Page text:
With rock star status Jesus was flanked by thousands (literally, “the myriads”) as he meandered through the Palestinian countryside (Lk 12.1). Folks stumbled over each other for a glimpse, nugget or even piece of Jesus. It never got to his head.
Not one to waste an audience, Jesus introduced his disciples to Greed 101. Luke just told us Jesus was Public Enemy #1 to the self-righteous religious snots (11.53-54). It was “under these circumstances” (12.1) Jesus now took the fight to the streets. The people did not need new leaders, new policies or new educations. They needed new hearts. Greed drove the Pharisees and Mosaic lawyers. It is what motivates the best of us.
Jesus had just emphasized God’s care for the “little man” (12.1-12). Fittingly, a “little man” assumed Jesus would take up his cause against his money-hungry brother (12.13). An inheritance was at stake and his older brother was hogging all the cash. This man was just the sort of oppressed, jilted, exploited person Jesus just said God would help. So he tattled on his brother to Jesus, expecting Jesus to command his brother to share.
Parents know this all too well. Your 9-year-old is hogging all the cuddles with the new kitten (hypothetically speaking, of course). The 6-year-old yells, “You’re supposed to share! I’m going to tell on you!” The door opens and “Mooooommmmm!”
We could imagine these two brothers leaving the funeral for the attorney’s office. The older brother was off to the Apple Store while the younger brother said, “God says you’re supposed to share. I’m going to tell the Rabbi! He will tell you to share!”
Jesus rarely responded conventionally. He was not in the position of arbitrating an estate (v14). He was Rabbi, not an attorney or judge. A heart-repairer, not a banker.
He was the authority on something far more important in this domestic dispute. “Beware, and be on your guard against every form of greed; for not even when on has an abundance does his life consist of his possessions” (v15). Whatever this bratty little brother was expecting, it certainly was not that.
This little brother really wasn’t intent on merciful justice. He wanted his. He wanted it now. He’d already made the deposit on the pool while his father was on his death bed. He needed a slice of the pie.
For the next 33 verses Jesus explained the necessity of being true treasure hunters. What should heavenly treasure hunters know about greed?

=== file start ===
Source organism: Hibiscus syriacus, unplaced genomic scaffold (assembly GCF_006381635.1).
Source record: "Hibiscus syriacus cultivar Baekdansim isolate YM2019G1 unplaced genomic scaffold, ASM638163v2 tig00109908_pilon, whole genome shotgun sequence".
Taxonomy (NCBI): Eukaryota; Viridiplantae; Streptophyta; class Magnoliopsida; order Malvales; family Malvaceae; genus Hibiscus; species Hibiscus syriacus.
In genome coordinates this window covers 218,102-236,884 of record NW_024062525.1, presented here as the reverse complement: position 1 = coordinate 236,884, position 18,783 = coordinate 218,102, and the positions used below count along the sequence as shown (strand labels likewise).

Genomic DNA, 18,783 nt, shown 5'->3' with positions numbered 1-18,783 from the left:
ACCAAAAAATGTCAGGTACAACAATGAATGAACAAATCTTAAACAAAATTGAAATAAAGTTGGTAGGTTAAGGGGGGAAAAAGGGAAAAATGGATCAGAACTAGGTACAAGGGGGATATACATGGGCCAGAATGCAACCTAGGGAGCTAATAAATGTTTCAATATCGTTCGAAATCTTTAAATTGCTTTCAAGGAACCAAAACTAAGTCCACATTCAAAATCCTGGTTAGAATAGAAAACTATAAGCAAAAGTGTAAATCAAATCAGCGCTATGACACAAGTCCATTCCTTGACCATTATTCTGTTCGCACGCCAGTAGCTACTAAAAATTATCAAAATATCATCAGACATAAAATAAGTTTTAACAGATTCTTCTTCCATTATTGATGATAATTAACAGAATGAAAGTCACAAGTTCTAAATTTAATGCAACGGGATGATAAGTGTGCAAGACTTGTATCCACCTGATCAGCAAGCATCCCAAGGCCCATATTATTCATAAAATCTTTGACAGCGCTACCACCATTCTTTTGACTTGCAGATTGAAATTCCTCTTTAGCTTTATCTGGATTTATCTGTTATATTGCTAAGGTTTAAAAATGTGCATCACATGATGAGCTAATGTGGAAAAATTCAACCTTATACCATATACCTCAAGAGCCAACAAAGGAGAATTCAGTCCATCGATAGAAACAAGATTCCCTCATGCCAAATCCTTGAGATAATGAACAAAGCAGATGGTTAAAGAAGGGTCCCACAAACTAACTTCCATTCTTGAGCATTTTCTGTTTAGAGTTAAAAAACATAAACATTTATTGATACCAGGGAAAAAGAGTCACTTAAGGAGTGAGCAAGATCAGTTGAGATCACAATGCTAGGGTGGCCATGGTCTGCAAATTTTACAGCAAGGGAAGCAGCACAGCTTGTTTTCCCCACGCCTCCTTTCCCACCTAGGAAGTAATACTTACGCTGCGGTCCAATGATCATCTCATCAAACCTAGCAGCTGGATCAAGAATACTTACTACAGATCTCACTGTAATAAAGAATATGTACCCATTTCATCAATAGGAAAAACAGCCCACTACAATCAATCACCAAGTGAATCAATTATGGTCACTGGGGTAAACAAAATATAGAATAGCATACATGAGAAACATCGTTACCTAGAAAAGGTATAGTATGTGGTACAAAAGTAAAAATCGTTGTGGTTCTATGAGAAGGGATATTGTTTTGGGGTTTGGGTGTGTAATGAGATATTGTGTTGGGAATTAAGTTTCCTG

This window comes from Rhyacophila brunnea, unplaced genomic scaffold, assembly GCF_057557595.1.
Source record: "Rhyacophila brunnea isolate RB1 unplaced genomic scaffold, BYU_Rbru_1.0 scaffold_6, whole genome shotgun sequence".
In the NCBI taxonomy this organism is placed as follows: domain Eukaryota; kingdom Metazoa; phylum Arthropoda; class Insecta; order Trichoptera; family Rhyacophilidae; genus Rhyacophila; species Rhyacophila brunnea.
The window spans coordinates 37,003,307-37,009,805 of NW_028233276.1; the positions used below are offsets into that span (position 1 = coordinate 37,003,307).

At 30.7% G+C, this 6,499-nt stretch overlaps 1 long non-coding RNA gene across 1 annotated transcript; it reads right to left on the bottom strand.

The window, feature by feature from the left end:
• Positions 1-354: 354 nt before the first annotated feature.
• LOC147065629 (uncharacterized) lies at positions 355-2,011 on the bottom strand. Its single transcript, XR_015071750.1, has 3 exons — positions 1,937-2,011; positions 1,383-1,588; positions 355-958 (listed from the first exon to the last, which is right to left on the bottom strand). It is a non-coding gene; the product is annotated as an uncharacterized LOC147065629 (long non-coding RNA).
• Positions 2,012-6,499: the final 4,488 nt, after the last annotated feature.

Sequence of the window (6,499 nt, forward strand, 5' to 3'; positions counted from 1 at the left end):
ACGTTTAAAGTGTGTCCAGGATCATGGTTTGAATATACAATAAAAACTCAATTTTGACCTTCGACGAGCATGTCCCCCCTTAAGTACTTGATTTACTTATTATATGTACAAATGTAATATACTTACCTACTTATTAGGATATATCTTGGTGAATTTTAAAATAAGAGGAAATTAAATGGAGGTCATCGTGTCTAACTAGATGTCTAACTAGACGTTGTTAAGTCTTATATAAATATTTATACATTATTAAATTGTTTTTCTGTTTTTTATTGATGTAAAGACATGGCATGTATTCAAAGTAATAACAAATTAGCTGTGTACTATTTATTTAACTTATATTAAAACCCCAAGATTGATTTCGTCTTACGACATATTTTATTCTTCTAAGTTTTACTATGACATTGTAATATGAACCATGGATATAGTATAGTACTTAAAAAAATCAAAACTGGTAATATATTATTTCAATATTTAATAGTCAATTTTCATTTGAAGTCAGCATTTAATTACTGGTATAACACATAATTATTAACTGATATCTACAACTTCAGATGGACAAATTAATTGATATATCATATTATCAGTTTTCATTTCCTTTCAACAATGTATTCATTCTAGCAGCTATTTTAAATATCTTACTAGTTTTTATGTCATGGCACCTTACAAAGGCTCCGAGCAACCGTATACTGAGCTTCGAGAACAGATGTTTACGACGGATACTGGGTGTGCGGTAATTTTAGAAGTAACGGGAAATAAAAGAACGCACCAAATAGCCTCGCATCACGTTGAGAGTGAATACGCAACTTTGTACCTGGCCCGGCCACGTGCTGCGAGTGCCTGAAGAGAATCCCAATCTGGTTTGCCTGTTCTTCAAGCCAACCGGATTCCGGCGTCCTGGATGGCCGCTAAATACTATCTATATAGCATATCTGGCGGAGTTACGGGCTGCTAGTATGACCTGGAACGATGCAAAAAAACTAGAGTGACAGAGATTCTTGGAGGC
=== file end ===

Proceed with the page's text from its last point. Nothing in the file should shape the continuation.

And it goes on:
1. There is more than one form of greed. Jesus warned against “every form of” or “all” greed (v15). Greed is not exclusive to wealthy CEOs who want more market share. Greed, Jesus says, is equating life with our possessions.
2. Greed is sneaky. Jesus told us to “Beware” and “be on your guard against” greed. Greed doesn’t announce itself. It sneaks into our hearts inside the Trojan horse of new gadgets, slick advertising, showy neighbors, a coveted gated community, the prestigious private school, self-esteem, or desire for acceptance and praise. Greed will glom onto just about anything. The junior high outcast who insists a new iPhone will break him into the “in” crowd is as greedy as the top salesman who will step on anyone to upgrade his schooner. “For not even when one has an abundance does his life consist of his possessions” (v15).
3. Greed is not only a vice of rich people. Poor folk can be just as greedy as rich folk. It is not the amount of possessions that determines greed, but the value placed on any possessions. Whatever we think we “just have to have” or “cannot live without” has identified the crack through which greed has slithered into our life.
4. Greed is to want too much, too soon. Jesus does not create monastic stoics. He redeems our destructive desires and emotions so they are rightly placed and expressed. He creates treasure hunters who want an “unfailing treasure” (v33). Greed is to want rotting faux-treasure in this life now rather than God’s unfailing treasure later. Greed is wanting too much of the wrong treasure, which is to want too little, too soon.
5. The antidote for greed is generosity. Contentment is certainly biblical command and gift of God’s grace. But contentment is not necessarily not wanting more stuff. It’s being just as happy with less stuff as with more. Contentment is not necessarily living with what you have. It’s being just as glad living without anything you have. We often sensationalize Jesus’ command to cut off that right hand that causes us to sin (Mt 5.30). What if that hand is actually a ’66 Corvette under the tarp in the garage, or next-generation iPad, or family-sacrificing overtime to pay for the ski boat, or new TaylorMade driver?
Jesus said the primary way we are “on guard” against all greed is by selling our possessions and giving to charity (v33; cf. Eph 4.28). Choke greed off at the starting point before getting used to and soon treasuring any possession (cf. 2 Cor 9.5). We demonstrate how much we hate greed and love God’s kingdom by our generosity. We can measure our love for the gospel by how eagerly and generously we are a blessing to others.
Greed is not measured by how much we own or not. Greed is measured by how we own what we have. Are we just as happy to live without anything as with everything (Phil 4.12)? Are the unfailing riches of God’s kingdom in Christ worth the wait?
Our family has often benefited from Christians who really hate greed. Their generosity to us proves they really want true treasure. As Paul prayed for the Philippians, we pray “the profit . . . increases to [their] account” (Phil 4.17).
God provides grace for the greedy by giving them something worth wanting. He provides us Christ and “every spiritual blessing in the heavenly places” (Eph 1.3). Let’s go treasure hunting.